Many countries in the EECA regions have been slow to adopt human rights based public health approaches to illicit drug policy, despite compelling evidence that a human rights based policy and decriminalization of drug use is the most effective approach to decreasing HIV transmission and improving treatment outcomes.
Another major challenge is the criminalization and drug policy laws that many governments have in place. Because drug use is illegal, many local police forces increase surveillance near needle exchange programs or drug treatment facilities. This increased surveillance causes fear amongst drug users and increases syringe sharing while decreasing the amount of individuals seeking health-care. For those who are arrested or caught for illegal drug use, punishment includes harassment, beatings, or detainment.
"It really is time to switch from criminality to care and put an end to registries, put an end to compulsory drug detention and ended the imprisonment for drug use/possession for personal use, " said Patrizia Carrieri, a researcher at the French National Institute for Health and Medical Research (INSERM U912). "Governments need to stop portraying drug users as less than human and therefore less deserving of their human rights and access to proper treatment and care."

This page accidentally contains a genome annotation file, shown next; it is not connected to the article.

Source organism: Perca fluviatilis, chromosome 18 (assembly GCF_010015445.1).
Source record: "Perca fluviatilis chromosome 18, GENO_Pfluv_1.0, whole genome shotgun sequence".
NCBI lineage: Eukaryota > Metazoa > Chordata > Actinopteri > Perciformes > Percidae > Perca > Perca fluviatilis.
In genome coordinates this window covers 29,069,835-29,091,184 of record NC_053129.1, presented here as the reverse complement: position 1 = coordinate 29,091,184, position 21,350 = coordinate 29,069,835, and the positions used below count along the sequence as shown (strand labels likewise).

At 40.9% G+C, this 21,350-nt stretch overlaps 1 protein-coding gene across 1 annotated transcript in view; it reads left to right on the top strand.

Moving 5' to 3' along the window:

In the Ukraine up to 75 per cent of people living with HIV are dying from tuberculosis, and prisons are becoming incubators of MDR-TB filled with people convicted for minor possession. Irina Borushek , an activist with the All-Ukrainian Network of People Living with HIV/AIDS is patient pointed out that the recent implementation of a high quality drug dependency treatment programme on which she herself is a patient, should become the norm, not the exception.
."Unless we make radical changes in drug policy, ensure effective scale up of drug comprehensive drug treatment, first of all, substitution treatment, and prioritize healthcare principles over repressive drug policy - we will fail to overcome HIV epidemic," said Borushek.
Liudmyla Sulga from the International HIV/AIDS Alliance in Ukraine and a Senior Lecturer in the School of Public Health at the National University of Kyiv-Mohyla Academy in Kiev said that law reform was an essential step if treatment was to be expanded across the Ukraine.
Alliance Ukraine is the largest NGO in the field of AIDS in Ukraine providing HIV prevention programmes to more than 240,000 people. The organization was instrumental in starting and rolling out medically assisted treatment for people who inject drugs.
In recent months however Alliance Ukraine has been lobbying to stop the systematic obstructions to the legal substitution treatment programmes for people who use drugs. Interference of law enforcement bodies into treatment programmes has created an atmosphere of fear for both patients and medical staff and has resulted in the failure to meet the National AIDS programme targets.
"Further treatment programme expansion in the Ukraine will only be possible if there is a revision on drugs administration, using liquid forms of methadone and making drug administration and control more flexible for medical institutions," concluded Shulga.
|Contact: Lindsey Rodger|
International AIDS Society